A Propos, the CBC Radio program that features francophone music and the sounds of Quebec, joins in the celebration of Guitar Month on CBC Music. For the occasion, host Jim Corcoran — himself an admired guitarist by many francophone music lovers — presents a two-part radio series celebrating all kinds of guitars and all kinds of guitar styles.
Discover some of Quebec’s and the French world’s finest guitarists, as well as francophone songs that feature great guitar playing. As Corcoran puts it: “We’re not looking for hot licks and wild solos — although we did find a few — but we are looking for attitude and the signature use of this very versatile instrument.”
The program, which airs Nov. 18 and 24, features guitar-playing songwriters, with different styles, attitudes, tunings and backgrounds. They can be a virtuoso or an honest beginner who simply has a song to sing. You’ll also hear many forms of the guitar: acoustic, electric, slide, bass, even the Portuguese cavaquinho and the Arabic oud.
Read on for a preview on the people and styles A Propos will be celebrating.
The first guitar player and songwriter who blew Corcoran away in the 1970s was Dick Annegarn.
“He changed the way I used my guitar when writing a song in French,” says Corcoran. Born in the Netherlands, Annegarn went on to write and perform songs in French. His guitar style is very original and distinctive. Witness him playing the song “Bébé éléphant” in this vintage video from 1973.
One of Quebec’s finest guitarists is certainly Montreal’s Jordan Officer. Some of you might have heard him with the Susie Arioli Band, as well as alongside bluesman Stephen Barry. He also has a great solo career, and his live performances are always impressive. See for yourself.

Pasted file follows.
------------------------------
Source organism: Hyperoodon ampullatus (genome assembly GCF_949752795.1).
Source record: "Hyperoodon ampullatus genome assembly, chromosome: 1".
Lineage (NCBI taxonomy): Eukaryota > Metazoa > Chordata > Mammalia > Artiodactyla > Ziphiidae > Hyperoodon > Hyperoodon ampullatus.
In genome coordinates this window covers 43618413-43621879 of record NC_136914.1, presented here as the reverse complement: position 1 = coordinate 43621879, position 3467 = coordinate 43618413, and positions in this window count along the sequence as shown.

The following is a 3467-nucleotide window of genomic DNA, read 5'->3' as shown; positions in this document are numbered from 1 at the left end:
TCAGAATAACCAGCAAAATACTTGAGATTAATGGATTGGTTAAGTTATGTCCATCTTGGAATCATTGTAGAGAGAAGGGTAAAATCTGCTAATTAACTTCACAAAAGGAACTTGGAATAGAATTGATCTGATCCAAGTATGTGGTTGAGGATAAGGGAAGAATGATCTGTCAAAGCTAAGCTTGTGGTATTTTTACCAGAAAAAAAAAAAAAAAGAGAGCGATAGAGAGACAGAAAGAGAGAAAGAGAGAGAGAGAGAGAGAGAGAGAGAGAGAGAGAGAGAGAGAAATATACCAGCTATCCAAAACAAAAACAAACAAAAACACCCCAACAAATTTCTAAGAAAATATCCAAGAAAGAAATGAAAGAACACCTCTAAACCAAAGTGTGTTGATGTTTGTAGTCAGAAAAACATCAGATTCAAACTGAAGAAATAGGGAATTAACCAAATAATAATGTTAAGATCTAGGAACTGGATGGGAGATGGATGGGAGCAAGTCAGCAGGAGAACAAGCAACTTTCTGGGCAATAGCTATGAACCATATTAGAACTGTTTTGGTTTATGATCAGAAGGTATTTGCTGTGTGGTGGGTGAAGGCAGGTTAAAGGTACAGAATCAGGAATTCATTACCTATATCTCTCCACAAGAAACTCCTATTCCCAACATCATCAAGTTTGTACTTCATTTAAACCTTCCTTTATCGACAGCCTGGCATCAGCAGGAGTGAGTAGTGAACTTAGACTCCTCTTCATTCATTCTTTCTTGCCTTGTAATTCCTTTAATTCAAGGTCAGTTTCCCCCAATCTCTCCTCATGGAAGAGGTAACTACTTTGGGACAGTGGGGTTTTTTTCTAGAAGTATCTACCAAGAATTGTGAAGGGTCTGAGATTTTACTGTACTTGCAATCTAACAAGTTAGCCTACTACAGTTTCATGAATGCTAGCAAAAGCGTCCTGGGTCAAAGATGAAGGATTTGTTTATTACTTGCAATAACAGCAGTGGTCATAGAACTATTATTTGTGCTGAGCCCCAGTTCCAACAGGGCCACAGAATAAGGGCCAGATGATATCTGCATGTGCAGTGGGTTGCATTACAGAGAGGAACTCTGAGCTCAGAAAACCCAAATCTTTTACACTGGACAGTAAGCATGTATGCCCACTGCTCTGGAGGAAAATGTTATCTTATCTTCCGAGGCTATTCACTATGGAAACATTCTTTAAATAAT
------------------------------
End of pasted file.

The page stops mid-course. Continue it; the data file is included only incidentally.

Another guitarist featured on A Propos is Quebec’s Daniel Bélanger, an excellent guitar player, singer and lyricist. “Everything he has done for almost 25 years has been brilliant,” according to Corcoran. Watch Bélanger as he performs the song “Reste” in his studio.
The electric guitar
Since becoming fascinated by the electric guitar in 1968, Corcoran has had quite a few favourite guitarists. Ever since he heard Quebec’s Olivier Langevin, he has felt great enthusiasm for his playing.
“Though I don’t play electric guitar, if I did, I would want to sound like Olivier Langevin," says Corcoran. "He is a world-class kick-ass rock 'n' roller.”
Langevin is the lead singer and guitarist of the band Galaxie, and also a sought-after collaborator by many artists such as Mara Tremblay, Marie-Pierre Arthur, Fred Fortin and Vincent Vallières. Watch Langevin here with his band Galaxie, performing “Piste 1.”
And if you want to learn about Corcoran’s rock 'n' roll baptism, and the electric guitar solo that got him instantly fascinated and drawn to visceral amplified guitar playing, well, you’ll just have to tune in to A Propos on Sunday!
Personal guitar styles
“The guitar is a fabulously versatile and portable music instrument, no two guitarists play it the same way, no two guitarists sound alike,” says Corcoran.
Some musicians are not so experimental and outlandish with their guitar playing; they might be more discrete and unassuming. Nevertheless, they have created beautiful guitar-driven songs. To give you a sense of some of these artists, Corcoran speaks of Jean Leloup, Philippe B, Moran, Brad Barr and many others, such as Luc de Larochellière.
Discover many more guitar-driven songs from Quebec and the francophone world by tuning in to A Propos, Sunday at 4 p.m. (4:30 p.m. NT) on CBC Radio 2 and Saturday at 11 p.m. (6 p.m. AT and 6:30 NT on Radio One).
on Nov 16, 2012